5. Thank you so much for your blog. I was diagnosed two years ago, but it took me a year to finally go absolutely no cheats. I get so angry or drastically sad whenever I’ve been gluten-ed. >.< mostly I remember how as a teenager my emotions were out of control more than others. I scared my parents, ate more bread, got worse. Now I see the cycle and know I'm not a crazy horrible person. In fact this is the most clear headed I've been since I was diagnosed, however, I have just been diagnosed with Plantars Fascia and Tarsal Tunnel at the age of 22. I believe the nerve damage is directly linked to celiac, but la! no doctor will listen to me ^.^

    Anyway I just wanted to say thank you for your blog it helps keep me from feeling oh so on my absolute own!

    1. Hi Britteney,
      Sorry to hear you’ve got plantar fascitis and tarsal tunnel syndrome (as well as celiac!). There are several treatment options that hopefully will give you relief and get you back on your feet. Surgery should be a last resort but I’m sure you’ve probably discussed all that with your podiatrist and/or physio or an ortho surgeon? Don’t worry too much about whether or not celiac disease has been the cause of the nerve damage because regardless, you’ll still need to treat the symtoms anyway. Could there be other causes? (I’ve done my own research on this as I’m a triathlete and am pretty familiar with the dreaded running injuries!)
      Good on you for sticking to the GF diet. I’m now 42 and I wasn’t very disciplined at 22! If you happen to visit (or live in?) Australia, I just discovered that beautiful Byron Bay (10hrs drive north of Sydney) is gluten-free heaven! They’re really into ‘organic, GF, wholefoods’ etc. Even GF beer is available!

  6. The same symptoms of fatigue and anger happen to me, I just had a blood test and am still waiting for the results but the more I research the more I am convinced. Had started marathon training 3 years back, was strong but realized something had to be wrong with my diet because I was slowing down and couldn’t finish runs. Now I realize that the runners diet of whole wheat pasta and bagels was actually hurting not helping my running. I’m still not up for marathons but my shorter runs are doing better.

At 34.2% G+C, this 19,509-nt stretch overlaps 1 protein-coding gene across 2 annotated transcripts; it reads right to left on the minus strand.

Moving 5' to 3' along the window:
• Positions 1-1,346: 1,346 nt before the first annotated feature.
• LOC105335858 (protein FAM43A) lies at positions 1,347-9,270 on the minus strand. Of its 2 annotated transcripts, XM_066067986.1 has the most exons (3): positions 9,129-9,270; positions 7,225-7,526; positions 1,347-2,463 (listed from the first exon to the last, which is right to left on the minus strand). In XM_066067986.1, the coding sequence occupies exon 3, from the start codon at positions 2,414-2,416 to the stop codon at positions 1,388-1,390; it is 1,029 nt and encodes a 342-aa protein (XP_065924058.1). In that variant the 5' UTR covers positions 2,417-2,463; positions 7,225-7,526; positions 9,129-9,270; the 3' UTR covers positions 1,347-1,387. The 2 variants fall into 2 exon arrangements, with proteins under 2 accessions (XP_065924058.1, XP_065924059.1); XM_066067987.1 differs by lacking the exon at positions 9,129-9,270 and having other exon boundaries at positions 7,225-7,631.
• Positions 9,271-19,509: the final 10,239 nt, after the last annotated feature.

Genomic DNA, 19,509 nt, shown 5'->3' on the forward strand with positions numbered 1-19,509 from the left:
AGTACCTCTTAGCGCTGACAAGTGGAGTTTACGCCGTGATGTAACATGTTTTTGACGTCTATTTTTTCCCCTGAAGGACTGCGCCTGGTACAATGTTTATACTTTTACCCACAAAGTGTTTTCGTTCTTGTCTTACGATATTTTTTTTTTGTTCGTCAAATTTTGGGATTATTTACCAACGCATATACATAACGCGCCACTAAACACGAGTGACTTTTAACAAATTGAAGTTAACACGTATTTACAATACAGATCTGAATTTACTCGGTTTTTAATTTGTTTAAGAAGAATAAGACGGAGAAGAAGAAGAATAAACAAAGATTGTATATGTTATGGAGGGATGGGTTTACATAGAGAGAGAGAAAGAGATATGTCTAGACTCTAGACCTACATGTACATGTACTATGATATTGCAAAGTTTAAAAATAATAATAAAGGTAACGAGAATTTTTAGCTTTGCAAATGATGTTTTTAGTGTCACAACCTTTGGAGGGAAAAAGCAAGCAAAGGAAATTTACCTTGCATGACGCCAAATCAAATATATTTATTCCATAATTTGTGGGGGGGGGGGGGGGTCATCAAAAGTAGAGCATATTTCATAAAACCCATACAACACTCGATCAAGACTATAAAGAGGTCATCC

7. Was reading through here to find some “sanity” I guess. Finding this page was like walking into a house full of old friends and family for me. Just 6 months ago I was given the prognosis of Celiacs disease. GF for 6 months, now that all of my skin wounds have healed up… I couldn’t help but wonder why I feel like…. like…everyone else here. I’m 44 years old…and it seems like my emotions ran me before…and it seems they run me even more now. Even to hold a job down seems sacrificial at times. Honestly… I wouldn’t hire me… I hope this web site is still up and being managed. I guess I’ll know soon…
    Peace…and much of it…

      1. I wanted to thank you for what you have created here. I hope you still feel that sense of satisfaction in knowing your efforts have helped so many. Shane’s above comment about “walking into a house of old friends” struck a chord with me. This condition transforms us on so many levels. After 3 months I continue to shed casual friendships as I’ve lost so many of old ways of connecting with people. I come here for that sense of belonging that I took for granted in the world for so long. Thanks Dude and thanks to everybody sharing their stories.

  8. All of the symptoms here describes the way I’m feeling on a daily basis. I was told I’m allergic to wheat,rhy, barley an oats. I have muscle weakness also even thought job requires me to walk at least 3 miles a day.

  9. Oh my goodness! This has been me for 4 days after being glutened 🙁
    I am being so negative and horrible and lethargic. And my joints all hurt. I feel so sad and alone. You posts help to know I am not alone x

  10. Oh my goodness! This has been me for 4 days after being glutened 🙁
    I am being so negative and horrible and lethargic. And my joints all hurt. I feel so sad and alone. You posts help to know I am not alone x

  11. I was diagnosed with Celiac Disease in 1998. I have been on gluten free diet since then. However, I still find my emotions sometimes get out of control. Is that the result of eating gluten for so many years (21)

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Who I am. And who I'm not.

Who I am. And who I'm not.

I AM someone who's been gluten-free since 2007 due to a diagnosis of severe celiac disease. I'm someone who can steer you in the right direction when it comes to going gluten-free. And I'm someone who will always give you the naked truth about going gluten free.

I AM NOT someone who embraces this gluten-free craziness. I didn’t find freedom, a better life or any of that other crap when I got diagnosed. With all due respect to Hunter S. Thompson, I found fear and loathing of an unknown world. But if I can share my wisdom, tell my stories and make the transition easier on you, I’ve done my job.